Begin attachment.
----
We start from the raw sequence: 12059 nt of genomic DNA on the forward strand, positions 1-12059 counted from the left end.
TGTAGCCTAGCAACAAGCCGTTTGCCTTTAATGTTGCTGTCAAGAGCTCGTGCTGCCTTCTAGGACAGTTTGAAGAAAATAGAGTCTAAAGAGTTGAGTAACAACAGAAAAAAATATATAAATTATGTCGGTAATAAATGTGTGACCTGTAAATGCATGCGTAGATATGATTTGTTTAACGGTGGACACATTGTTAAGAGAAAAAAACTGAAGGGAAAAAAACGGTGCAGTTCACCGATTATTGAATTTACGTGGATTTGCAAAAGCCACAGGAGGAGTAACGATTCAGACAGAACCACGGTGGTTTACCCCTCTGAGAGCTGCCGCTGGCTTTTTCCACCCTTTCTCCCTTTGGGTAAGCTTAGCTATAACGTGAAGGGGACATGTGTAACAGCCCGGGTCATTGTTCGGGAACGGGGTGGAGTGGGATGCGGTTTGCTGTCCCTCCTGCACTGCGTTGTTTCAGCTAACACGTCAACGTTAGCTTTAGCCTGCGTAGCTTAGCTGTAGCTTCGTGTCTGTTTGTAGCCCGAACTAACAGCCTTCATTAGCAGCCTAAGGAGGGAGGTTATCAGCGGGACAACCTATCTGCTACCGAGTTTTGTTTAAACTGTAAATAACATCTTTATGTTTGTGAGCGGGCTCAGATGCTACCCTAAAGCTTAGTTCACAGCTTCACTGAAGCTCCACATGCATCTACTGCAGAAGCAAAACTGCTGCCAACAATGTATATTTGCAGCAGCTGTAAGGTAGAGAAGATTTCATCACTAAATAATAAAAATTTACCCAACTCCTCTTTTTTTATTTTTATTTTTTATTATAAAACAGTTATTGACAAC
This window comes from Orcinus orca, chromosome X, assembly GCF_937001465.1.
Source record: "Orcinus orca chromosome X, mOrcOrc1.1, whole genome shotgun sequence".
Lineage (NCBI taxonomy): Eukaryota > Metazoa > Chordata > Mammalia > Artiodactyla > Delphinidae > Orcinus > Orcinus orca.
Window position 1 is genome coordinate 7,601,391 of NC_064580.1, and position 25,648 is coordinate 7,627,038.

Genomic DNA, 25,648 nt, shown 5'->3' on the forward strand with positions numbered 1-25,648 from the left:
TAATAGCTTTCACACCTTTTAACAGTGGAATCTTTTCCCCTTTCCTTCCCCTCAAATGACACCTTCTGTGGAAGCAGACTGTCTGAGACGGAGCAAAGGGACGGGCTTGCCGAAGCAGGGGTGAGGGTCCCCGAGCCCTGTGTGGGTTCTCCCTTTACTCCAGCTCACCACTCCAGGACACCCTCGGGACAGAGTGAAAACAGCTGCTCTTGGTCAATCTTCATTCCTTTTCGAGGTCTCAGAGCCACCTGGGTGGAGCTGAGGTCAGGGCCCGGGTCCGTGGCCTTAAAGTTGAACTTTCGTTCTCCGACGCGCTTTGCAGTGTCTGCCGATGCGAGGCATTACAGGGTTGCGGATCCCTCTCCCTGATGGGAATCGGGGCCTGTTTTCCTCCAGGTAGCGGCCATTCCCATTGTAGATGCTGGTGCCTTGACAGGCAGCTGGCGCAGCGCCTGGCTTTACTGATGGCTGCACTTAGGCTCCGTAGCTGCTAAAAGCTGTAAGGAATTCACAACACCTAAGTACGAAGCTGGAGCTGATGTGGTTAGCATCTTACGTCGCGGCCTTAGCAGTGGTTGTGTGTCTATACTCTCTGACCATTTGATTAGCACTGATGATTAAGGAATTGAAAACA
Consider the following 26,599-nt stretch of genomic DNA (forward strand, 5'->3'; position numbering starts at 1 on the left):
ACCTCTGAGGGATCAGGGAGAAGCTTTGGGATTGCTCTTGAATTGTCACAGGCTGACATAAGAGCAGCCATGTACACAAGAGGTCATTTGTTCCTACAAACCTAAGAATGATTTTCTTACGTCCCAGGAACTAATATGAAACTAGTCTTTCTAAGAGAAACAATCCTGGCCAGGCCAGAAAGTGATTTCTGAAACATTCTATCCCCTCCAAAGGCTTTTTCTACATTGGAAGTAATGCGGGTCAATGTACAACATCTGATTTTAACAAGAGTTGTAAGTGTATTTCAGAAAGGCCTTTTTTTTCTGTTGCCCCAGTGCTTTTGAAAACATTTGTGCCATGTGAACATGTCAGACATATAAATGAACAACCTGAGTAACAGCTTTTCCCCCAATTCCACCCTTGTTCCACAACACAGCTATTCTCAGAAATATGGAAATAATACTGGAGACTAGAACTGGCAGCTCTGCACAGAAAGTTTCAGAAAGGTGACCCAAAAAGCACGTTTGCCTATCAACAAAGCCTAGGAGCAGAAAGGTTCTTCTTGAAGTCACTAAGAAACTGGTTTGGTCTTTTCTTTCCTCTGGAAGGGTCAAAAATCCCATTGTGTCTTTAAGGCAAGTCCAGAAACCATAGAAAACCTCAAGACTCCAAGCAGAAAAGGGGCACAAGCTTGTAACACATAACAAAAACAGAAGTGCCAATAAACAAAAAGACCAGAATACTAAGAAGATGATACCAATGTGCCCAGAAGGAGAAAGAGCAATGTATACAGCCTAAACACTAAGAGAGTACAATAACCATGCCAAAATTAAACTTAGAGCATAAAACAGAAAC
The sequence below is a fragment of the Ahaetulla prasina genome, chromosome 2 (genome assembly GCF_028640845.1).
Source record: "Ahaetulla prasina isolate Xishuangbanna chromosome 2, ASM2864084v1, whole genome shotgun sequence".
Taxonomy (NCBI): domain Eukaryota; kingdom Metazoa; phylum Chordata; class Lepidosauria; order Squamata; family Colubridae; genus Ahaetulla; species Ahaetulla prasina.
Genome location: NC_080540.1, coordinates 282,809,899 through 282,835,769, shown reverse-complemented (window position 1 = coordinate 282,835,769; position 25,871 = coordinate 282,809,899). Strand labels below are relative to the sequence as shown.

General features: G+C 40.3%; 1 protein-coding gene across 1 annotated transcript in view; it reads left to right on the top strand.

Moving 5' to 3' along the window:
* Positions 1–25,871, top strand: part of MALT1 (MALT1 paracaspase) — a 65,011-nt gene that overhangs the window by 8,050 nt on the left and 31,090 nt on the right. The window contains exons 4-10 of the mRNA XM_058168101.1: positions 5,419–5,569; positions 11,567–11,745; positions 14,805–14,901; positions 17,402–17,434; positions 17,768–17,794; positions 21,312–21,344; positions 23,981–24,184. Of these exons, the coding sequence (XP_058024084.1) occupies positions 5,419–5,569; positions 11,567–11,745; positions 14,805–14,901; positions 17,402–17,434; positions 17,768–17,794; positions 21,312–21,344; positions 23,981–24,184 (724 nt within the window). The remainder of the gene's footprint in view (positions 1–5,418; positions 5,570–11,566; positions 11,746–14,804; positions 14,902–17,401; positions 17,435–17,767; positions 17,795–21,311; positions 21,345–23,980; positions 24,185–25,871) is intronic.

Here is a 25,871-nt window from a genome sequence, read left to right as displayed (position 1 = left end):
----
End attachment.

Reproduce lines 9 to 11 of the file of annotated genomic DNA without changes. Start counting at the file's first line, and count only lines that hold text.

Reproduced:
Consider the following 26,599-nt stretch of genomic DNA (forward strand, 5'->3'; position numbering starts at 1 on the left):
ACCTCTGAGGGATCAGGGAGAAGCTTTGGGATTGCTCTTGAATTGTCACAGGCTGACATAAGAGCAGCCATGTACACAAGAGGTCATTTGTTCCTACAAACCTAAGAATGATTTTCTTACGTCCCAGGAACTAATATGAAACTAGTCTTTCTAAGAGAAACAATCCTGGCCAGGCCAGAAAGTGATTTCTGAAACATTCTATCCCCTCCAAAGGCTTTTTCTACATTGGAAGTAATGCGGGTCAATGTACAACATCTGATTTTAACAAGAGTTGTAAGTGTATTTCAGAAAGGCCTTTTTTTTCTGTTGCCCCAGTGCTTTTGAAAACATTTGTGCCATGTGAACATGTCAGACATATAAATGAACAACCTGAGTAACAGCTTTTCCCCCAATTCCACCCTTGTTCCACAACACAGCTATTCTCAGAAATATGGAAATAATACTGGAGACTAGAACTGGCAGCTCTGCACAGAAAGTTTCAGAAAGGTGACCCAAAAAGCACGTTTGCCTATCAACAAAGCCTAGGAGCAGAAAGGTTCTTCTTGAAGTCACTAAGAAACTGGTTTGGTCTTTTCTTTCCTCTGGAAGGGTCAAAAATCCCATTGTGTCTTTAAGGCAAGTCCAGAAACCATAGAAAACCTCAAGACTCCAAGCAGAAAAGGGGCACAAGCTTGTAACACATAACAAAAACAGAAGTGCCAATAAACAAAAAGACCAGAATACTAAGAAGATGATACCAATGTGCCCAGAAGGAGAAAGAGCAATGTATACAGCCTAAACACTAAGAGAGTACAATAACCATGCCAAAATTAAACTTAGAGCATAAAACAGAAAC
The sequence below is a fragment of the Ahaetulla prasina genome, chromosome 2 (genome assembly GCF_028640845.1).